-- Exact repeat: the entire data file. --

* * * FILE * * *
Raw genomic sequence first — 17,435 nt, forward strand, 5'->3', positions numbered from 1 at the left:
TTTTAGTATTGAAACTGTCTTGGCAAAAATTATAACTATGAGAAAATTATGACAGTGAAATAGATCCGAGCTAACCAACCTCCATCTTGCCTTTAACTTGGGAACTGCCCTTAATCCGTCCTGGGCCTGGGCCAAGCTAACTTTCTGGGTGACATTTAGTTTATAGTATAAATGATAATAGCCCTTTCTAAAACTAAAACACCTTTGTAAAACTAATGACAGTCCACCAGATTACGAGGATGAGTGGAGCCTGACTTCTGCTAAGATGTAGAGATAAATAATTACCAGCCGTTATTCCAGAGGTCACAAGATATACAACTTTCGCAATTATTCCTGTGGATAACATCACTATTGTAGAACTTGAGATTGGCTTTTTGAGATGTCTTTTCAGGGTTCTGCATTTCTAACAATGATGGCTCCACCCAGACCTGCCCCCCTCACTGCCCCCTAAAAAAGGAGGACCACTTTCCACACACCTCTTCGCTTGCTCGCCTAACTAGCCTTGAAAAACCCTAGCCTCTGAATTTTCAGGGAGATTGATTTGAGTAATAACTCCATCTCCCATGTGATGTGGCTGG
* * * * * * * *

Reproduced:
Raw genomic sequence first — 17,435 nt, forward strand, 5'->3', positions numbered from 1 at the left:
TTTTAGTATTGAAACTGTCTTGGCAAAAATTATAACTATGAGAAAATTATGACAGTGAAATAGATCCGAGCTAACCAACCTCCATCTTGCCTTTAACTTGGGAACTGCCCTTAATCCGTCCTGGGCCTGGGCCAAGCTAACTTTCTGGGTGACATTTAGTTTATAGTATAAATGATAATAGCCCTTTCTAAAACTAAAACACCTTTGTAAAACTAATGACAGTCCACCAGATTACGAGGATGAGTGGAGCCTGACTTCTGCTAAGATGTAGAGATAAATAATTACCAGCCGTTATTCCAGAGGTCACAAGATATACAACTTTCGCAATTATTCCTGTGGATAACATCACTATTGTAGAACTTGAGATTGGCTTTTTGAGATGTCTTTTCAGGGTTCTGCATTTCTAACAATGATGGCTCCACCCAGACCTGCCCCCCTCACTGCCCCCTAAAAAAGGAGGACCACTTTCCACACACCTCTTCGCTTGCTCGCCTAACTAGCCTTGAAAAACCCTAGCCTCTGAATTTTCAGGGAGATTGATTTGAGTAATAACTCCATCTCCCATGTGATGTGGCTGG